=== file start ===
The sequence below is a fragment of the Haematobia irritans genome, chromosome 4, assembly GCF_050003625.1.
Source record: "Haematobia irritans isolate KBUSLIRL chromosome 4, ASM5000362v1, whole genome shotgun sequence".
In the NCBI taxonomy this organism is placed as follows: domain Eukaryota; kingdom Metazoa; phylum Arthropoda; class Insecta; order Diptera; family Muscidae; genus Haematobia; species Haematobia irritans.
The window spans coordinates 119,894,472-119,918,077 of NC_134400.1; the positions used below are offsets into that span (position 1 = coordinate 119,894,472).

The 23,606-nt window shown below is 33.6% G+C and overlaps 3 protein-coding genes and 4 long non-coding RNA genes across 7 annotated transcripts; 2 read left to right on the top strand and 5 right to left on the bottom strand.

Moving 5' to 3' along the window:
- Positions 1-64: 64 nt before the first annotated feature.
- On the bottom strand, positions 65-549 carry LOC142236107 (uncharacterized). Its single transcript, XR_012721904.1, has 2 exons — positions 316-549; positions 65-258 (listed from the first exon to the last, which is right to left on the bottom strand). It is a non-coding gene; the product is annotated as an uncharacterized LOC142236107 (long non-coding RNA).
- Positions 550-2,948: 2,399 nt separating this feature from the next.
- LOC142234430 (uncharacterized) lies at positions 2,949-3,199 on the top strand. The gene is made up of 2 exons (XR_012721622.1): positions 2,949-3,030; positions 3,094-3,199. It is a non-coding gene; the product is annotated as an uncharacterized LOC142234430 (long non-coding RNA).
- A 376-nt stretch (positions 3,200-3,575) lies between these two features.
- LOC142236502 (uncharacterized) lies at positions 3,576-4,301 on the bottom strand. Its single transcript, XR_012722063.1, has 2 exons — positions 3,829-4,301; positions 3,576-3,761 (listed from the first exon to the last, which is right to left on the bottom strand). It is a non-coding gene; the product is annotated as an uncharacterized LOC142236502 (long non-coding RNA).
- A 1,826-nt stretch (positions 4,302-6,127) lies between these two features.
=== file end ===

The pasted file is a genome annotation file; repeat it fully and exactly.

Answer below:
The sequence below is a fragment of the Haematobia irritans genome, chromosome 4, assembly GCF_050003625.1.
Source record: "Haematobia irritans isolate KBUSLIRL chromosome 4, ASM5000362v1, whole genome shotgun sequence".
In the NCBI taxonomy this organism is placed as follows: domain Eukaryota; kingdom Metazoa; phylum Arthropoda; class Insecta; order Diptera; family Muscidae; genus Haematobia; species Haematobia irritans.
The window spans coordinates 119,894,472-119,918,077 of NC_134400.1; the positions used below are offsets into that span (position 1 = coordinate 119,894,472).

The 23,606-nt window shown below is 33.6% G+C and overlaps 3 protein-coding genes and 4 long non-coding RNA genes across 7 annotated transcripts; 2 read left to right on the top strand and 5 right to left on the bottom strand.

Moving 5' to 3' along the window:
- Positions 1-64: 64 nt before the first annotated feature.
- On the bottom strand, positions 65-549 carry LOC142236107 (uncharacterized). Its single transcript, XR_012721904.1, has 2 exons — positions 316-549; positions 65-258 (listed from the first exon to the last, which is right to left on the bottom strand). It is a non-coding gene; the product is annotated as an uncharacterized LOC142236107 (long non-coding RNA).
- Positions 550-2,948: 2,399 nt separating this feature from the next.
- LOC142234430 (uncharacterized) lies at positions 2,949-3,199 on the top strand. The gene is made up of 2 exons (XR_012721622.1): positions 2,949-3,030; positions 3,094-3,199. It is a non-coding gene; the product is annotated as an uncharacterized LOC142234430 (long non-coding RNA).
- A 376-nt stretch (positions 3,200-3,575) lies between these two features.
- LOC142236502 (uncharacterized) lies at positions 3,576-4,301 on the bottom strand. Its single transcript, XR_012722063.1, has 2 exons — positions 3,829-4,301; positions 3,576-3,761 (listed from the first exon to the last, which is right to left on the bottom strand). It is a non-coding gene; the product is annotated as an uncharacterized LOC142236502 (long non-coding RNA).
- A 1,826-nt stretch (positions 4,302-6,127) lies between these two features.